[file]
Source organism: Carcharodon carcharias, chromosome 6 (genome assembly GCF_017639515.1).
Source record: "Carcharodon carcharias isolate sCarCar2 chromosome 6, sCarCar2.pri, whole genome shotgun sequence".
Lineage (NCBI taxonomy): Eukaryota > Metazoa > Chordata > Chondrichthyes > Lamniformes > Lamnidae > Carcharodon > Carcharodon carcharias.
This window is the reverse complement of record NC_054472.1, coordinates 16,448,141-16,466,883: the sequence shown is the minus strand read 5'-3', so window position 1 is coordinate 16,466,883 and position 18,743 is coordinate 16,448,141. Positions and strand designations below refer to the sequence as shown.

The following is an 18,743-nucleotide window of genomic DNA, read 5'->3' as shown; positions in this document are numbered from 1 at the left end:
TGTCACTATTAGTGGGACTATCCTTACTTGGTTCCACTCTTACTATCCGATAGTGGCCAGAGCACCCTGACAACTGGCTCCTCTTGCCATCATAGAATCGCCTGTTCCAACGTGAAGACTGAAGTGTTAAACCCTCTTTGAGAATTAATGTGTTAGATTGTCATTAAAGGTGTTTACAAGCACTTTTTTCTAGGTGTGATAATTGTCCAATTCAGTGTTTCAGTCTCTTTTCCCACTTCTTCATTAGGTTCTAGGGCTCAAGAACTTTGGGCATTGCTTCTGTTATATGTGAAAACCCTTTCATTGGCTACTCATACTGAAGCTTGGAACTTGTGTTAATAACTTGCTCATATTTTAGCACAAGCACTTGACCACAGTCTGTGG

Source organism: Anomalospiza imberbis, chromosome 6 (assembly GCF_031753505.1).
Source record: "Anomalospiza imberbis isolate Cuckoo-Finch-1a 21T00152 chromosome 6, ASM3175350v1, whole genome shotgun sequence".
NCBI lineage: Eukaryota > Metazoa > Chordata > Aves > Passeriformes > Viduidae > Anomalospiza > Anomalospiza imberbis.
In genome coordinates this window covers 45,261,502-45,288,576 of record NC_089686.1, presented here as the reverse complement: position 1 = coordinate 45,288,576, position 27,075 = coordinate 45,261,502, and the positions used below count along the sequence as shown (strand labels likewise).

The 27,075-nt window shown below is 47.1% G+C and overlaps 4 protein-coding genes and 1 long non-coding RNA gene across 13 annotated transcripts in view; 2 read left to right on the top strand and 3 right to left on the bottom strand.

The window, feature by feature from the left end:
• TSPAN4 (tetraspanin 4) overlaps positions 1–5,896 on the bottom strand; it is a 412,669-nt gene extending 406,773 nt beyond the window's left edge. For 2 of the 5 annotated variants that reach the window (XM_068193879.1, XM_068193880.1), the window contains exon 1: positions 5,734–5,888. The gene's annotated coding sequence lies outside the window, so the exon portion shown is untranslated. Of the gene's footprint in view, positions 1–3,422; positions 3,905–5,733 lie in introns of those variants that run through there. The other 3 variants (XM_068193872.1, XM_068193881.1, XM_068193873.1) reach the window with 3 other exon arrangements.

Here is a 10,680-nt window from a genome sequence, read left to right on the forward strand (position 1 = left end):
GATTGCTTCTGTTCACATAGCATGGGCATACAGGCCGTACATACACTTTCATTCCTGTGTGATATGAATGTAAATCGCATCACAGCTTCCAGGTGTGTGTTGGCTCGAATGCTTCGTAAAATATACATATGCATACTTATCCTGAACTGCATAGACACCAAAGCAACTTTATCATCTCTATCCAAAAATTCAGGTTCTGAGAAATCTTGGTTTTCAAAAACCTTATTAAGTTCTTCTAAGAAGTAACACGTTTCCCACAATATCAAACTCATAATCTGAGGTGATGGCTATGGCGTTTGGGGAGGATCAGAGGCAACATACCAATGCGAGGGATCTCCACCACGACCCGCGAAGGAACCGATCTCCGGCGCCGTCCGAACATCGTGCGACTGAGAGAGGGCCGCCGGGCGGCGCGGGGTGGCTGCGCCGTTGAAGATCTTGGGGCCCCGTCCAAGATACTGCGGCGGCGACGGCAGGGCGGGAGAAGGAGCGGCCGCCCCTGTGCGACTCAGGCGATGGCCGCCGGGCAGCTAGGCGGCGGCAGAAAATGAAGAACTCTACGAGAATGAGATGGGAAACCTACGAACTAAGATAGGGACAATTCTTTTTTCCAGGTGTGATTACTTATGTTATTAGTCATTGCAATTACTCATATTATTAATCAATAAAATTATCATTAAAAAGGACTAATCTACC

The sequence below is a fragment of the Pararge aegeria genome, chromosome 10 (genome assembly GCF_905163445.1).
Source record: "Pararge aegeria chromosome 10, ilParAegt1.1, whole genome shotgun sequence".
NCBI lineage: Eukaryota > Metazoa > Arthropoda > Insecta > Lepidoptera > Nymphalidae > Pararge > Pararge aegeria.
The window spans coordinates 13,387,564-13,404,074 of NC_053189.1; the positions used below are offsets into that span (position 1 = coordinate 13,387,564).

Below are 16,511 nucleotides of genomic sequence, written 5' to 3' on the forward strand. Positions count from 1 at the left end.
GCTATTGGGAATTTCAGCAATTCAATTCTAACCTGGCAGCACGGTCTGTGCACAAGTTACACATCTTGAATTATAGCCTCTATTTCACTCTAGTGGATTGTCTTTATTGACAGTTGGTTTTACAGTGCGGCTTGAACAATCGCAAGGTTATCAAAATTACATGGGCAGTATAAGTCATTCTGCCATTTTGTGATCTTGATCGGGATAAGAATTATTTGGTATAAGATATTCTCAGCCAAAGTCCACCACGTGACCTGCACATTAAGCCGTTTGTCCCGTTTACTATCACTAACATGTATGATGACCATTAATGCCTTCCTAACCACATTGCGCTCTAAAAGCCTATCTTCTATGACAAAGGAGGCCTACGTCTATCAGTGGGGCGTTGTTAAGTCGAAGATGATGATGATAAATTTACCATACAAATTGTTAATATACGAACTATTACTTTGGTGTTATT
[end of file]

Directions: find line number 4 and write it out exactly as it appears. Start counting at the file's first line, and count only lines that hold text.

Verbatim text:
This window is the reverse complement of record NC_054472.1, coordinates 16,448,141-16,466,883: the sequence shown is the minus strand read 5'-3', so window position 1 is coordinate 16,466,883 and position 18,743 is coordinate 16,448,141. Positions and strand designations below refer to the sequence as shown.